It is not moral talk or prudent admonitions that influence the child in this sense. Rather is it what the grown-up people do visibly before his eyes. The effect of admonition is to mould the forms, not of the physical, but of the etheric body; and the latter, as we saw, is surrounded until the seventh year by a protecting etheric envelope, even as the physical body is surrounded before physical birth by the physical envelope of the mother-body. All that has to evolve in the etheric body before the seventh year — ideas, habits, memory, and so forth — all this must develop ‘of its own accord,’ just as the eyes and ears develop within the mother-body without the influence of external light … What we read in that excellent educational work — Jean Paul’s ‘Levana’ or ‘Science of Education’ — is undoubtedly true. He says that a traveler will have learned more from his nurse in the first years of his life, than in all his journeys round the world. The child, however, does not learn by instruction or admonition, but by imitation. The physical organs shape their forms through the influence of the physical environment. Good sight will be developed in the child if his environment has the right conditions of light and colour, while in the brain and blood-circulation the physical foundations will be laid for a healthy moral sense if the child sees moral actions in his environment. If before his seventh year the child sees only foolish actions in his surroundings, the brain will assume such forms as adapt it also to foolishness in later life.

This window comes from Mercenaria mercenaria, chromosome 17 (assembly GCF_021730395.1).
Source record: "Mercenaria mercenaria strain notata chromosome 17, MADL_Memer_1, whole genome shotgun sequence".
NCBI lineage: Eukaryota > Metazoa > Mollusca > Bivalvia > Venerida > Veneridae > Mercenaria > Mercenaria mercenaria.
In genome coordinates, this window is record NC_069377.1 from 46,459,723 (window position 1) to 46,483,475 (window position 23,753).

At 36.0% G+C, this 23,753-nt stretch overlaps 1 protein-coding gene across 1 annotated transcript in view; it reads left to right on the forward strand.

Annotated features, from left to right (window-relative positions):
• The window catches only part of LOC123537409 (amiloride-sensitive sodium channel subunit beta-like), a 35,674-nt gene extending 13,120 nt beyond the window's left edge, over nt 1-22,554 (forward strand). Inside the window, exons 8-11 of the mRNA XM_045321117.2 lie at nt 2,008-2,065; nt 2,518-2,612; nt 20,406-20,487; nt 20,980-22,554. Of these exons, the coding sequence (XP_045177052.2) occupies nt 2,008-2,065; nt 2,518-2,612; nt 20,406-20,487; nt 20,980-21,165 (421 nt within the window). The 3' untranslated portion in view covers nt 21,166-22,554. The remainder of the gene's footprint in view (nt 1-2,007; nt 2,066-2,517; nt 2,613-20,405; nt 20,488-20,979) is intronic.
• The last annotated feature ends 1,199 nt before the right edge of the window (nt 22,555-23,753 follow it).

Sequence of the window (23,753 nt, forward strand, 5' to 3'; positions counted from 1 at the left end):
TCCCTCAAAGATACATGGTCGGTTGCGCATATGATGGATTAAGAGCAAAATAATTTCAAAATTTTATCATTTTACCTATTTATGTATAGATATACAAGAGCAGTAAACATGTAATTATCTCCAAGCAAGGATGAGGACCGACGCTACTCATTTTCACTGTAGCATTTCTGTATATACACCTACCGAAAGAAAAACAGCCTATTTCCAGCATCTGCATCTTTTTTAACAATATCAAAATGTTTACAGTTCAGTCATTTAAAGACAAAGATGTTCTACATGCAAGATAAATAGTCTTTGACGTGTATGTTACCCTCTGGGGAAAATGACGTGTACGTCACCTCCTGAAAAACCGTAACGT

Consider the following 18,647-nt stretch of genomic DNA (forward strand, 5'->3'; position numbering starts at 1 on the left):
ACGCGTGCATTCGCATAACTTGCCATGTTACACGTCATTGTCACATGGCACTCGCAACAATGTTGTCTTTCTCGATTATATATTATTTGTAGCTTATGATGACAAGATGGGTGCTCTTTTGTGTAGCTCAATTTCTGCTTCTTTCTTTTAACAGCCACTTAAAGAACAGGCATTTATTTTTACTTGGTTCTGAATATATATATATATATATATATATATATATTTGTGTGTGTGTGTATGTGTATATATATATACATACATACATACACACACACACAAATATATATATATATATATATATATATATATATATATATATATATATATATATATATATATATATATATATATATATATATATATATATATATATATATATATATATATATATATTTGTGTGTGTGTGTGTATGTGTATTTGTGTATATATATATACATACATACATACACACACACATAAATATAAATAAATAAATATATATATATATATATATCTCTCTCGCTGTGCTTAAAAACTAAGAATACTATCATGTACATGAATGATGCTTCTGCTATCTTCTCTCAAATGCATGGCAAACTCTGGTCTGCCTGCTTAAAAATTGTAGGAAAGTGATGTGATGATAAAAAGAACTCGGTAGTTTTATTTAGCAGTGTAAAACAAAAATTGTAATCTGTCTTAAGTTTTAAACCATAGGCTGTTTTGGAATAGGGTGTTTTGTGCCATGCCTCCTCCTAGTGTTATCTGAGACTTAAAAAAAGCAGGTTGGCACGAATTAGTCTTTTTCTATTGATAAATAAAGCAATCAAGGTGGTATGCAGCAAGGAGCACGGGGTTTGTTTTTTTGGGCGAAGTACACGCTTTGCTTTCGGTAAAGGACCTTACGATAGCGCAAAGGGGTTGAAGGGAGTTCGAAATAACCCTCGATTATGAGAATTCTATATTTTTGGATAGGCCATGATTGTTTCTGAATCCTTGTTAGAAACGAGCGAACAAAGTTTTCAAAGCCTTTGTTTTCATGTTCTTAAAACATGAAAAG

Source: Rudolf Steiner – GA 34 – The Education of the Child in the Light of Anthroposophy
Translated by George and Mary Adams